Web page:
John F Kennedy was assassinated 50 years ago today. Where were you?
I was off school in Peoria Illinois at home with Bernadine our housekeeper. I can’t remember why I was off ill – totally out of character for my mother to agree to such a thing as a day away from school. Must have been serious. Or more likely I put on a good show.
We were listening to the radio when the news flash came through. We looked at each other dumbfounded, and I remember Bernadine crying. Kennedy had not done much for the blacks then, but the expectations were high. As Norman Mailer observed, “For a time we felt the country was ours. Now it’s theirs again.”
I was glued to the TV over the next few days. Oswald, Jack Ruby, Pennsylvania Avenue, Arlington Cemetery. It was as if the nation was in a daydream. The major controversy was that the NFL did not cancel its football programme for the funeral and mourning.
The daydream has continued to this day. Kennedy was not a one-off, but many factors combined to make his legacy. As Robert Dallek titled his tour de force about Kennedy, it was An Unfinished Life. Leadership is about context, and Kennedy was context. Post-Eisenhower, civil rights, Cold War, Cuba, Berlin, Vietnam, Moon. He wanted to play the international agenda, so many people abroad owned Kennedy even more than Americans. Certainly more than Texans.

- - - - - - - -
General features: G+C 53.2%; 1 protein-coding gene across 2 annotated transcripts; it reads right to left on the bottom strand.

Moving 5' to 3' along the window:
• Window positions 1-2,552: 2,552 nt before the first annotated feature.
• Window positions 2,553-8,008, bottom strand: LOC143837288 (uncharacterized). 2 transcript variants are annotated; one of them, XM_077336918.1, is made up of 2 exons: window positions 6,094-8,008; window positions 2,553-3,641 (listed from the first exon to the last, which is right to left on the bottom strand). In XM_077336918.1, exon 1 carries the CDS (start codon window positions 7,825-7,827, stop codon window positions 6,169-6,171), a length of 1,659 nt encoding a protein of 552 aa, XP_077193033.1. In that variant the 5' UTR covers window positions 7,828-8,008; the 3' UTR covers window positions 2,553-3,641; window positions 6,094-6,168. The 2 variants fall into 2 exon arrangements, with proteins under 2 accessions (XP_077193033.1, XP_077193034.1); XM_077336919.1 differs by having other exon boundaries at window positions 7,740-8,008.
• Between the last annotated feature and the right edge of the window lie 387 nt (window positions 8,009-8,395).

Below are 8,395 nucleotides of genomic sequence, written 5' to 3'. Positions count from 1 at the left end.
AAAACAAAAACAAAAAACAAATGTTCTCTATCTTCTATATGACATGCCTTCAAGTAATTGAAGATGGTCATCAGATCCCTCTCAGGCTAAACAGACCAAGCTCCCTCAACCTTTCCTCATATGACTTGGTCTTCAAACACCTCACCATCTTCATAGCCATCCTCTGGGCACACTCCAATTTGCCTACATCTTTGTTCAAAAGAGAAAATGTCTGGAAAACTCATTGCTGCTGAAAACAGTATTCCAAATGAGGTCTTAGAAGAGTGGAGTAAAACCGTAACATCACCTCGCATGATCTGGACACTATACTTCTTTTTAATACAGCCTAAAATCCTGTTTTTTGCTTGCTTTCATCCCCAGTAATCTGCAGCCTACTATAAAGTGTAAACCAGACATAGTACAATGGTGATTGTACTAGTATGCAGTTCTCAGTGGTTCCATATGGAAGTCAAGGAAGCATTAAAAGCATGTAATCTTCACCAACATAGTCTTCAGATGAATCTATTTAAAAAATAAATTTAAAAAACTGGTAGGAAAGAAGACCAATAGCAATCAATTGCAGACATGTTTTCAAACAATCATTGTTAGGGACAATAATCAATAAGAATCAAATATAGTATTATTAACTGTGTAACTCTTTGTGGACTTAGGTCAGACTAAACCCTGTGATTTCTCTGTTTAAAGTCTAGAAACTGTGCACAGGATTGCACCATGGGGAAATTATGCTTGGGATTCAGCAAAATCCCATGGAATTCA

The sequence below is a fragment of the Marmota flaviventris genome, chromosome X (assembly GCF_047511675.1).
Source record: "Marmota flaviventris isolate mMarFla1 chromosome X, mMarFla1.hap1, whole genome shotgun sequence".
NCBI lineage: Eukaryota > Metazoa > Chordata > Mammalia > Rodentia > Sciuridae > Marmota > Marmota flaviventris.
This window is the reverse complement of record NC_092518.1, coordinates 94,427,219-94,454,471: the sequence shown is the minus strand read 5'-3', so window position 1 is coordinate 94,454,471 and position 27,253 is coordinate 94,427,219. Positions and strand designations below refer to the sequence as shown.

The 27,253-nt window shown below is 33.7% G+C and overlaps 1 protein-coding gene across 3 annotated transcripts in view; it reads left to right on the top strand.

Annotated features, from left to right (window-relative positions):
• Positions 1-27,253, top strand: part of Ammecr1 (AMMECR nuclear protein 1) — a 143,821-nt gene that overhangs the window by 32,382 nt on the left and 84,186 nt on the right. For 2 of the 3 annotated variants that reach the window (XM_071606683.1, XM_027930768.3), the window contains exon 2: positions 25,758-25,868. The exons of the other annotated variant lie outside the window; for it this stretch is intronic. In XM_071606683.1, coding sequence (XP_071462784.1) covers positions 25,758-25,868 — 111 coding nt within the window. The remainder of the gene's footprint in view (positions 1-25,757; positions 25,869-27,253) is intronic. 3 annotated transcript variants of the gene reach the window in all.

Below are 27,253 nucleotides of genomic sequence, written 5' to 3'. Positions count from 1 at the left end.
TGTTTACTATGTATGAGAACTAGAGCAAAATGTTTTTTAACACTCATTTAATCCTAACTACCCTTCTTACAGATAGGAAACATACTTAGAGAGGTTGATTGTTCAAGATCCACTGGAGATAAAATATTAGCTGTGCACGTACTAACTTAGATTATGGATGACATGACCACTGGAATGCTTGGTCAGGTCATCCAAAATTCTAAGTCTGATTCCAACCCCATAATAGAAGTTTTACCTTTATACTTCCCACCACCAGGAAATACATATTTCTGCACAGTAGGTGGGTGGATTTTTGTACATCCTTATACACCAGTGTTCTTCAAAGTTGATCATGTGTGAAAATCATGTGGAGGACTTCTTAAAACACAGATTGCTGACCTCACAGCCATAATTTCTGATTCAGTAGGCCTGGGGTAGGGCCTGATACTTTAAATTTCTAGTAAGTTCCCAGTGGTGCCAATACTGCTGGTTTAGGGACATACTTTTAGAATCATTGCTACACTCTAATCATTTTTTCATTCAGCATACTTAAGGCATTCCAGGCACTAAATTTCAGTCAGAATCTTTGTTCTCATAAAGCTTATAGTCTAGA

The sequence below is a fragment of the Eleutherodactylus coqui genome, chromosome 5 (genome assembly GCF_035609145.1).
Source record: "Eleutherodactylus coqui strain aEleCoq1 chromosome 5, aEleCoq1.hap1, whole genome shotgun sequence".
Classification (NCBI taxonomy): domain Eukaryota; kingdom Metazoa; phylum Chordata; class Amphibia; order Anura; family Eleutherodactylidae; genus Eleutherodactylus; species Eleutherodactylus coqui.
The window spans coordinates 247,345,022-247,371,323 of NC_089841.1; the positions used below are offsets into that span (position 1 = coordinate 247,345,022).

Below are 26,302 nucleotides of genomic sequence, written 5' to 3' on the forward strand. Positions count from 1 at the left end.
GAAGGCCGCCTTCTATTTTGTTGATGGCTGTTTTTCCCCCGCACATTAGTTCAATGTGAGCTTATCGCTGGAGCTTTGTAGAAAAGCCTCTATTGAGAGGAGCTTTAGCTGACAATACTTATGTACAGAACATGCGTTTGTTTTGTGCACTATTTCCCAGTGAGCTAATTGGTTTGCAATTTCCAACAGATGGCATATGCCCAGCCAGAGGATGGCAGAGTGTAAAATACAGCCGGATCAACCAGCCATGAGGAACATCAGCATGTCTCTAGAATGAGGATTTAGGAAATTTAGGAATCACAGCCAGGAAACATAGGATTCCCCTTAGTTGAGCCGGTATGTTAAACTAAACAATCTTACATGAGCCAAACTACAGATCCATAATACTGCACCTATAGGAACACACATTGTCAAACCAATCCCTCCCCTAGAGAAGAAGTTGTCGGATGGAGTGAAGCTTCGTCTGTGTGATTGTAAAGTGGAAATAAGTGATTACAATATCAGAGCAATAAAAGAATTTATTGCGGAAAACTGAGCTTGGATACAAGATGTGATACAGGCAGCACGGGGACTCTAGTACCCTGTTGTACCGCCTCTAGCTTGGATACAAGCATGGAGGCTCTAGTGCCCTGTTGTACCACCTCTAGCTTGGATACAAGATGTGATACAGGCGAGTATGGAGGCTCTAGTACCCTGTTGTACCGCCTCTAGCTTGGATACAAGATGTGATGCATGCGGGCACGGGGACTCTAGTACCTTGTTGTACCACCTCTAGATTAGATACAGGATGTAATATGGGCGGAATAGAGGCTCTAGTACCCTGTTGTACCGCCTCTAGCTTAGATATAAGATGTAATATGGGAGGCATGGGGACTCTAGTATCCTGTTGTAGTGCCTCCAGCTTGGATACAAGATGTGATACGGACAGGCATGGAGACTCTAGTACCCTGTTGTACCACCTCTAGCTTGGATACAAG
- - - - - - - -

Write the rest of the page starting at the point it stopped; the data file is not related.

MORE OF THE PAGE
JFK’s legacy resonates even more because we have not seen his likes since in the US. Carter had intellect. Reagan could communicate. Clinton had empathy. Obama has the soaring speech, but not the contemporaneous dialogue. I remember coming home from school and watching Kennedy’s news conferences. They were both informative and enjoyable. Riveting.
Kennedy was what we would call a ‘hero leader’. There are broadly three schools of leadership:
- The Great Man – about leadership personalities and traits
- Visionary leader – about behaviour, what leaders do
- Situational leader – specific to the context
These schools obviously overlap. Kennedy could be called a great man – a hero leader – who set out a vision (such as going to the Moon), and tailored his leadership to the context, in his case the Cold War.
Let’s not be purist about this. The King’s Fund published a report a couple of years ago entitled No more heroes. Good intent, although I quite like heroes. We need heroes. Not in the sense of the ‘great man’ hero, but rather someone we look to or admire for getting things done, for achievement and for progress.
In this sense, anyone has the potential to be a hero, and can find themselves in a position where they are regarded as a hero – by their peers, their patients and their bosses. Who will be the heroes to deliver the post-Francis change?
Kennedy is a hero to many. He inspired people, and quoted George Bernard Shaw when he observed: “Some look at things that are, and ask why? I dream of things that never were, and ask why not?”
Look around your organisation. Seek out and honour the heroes.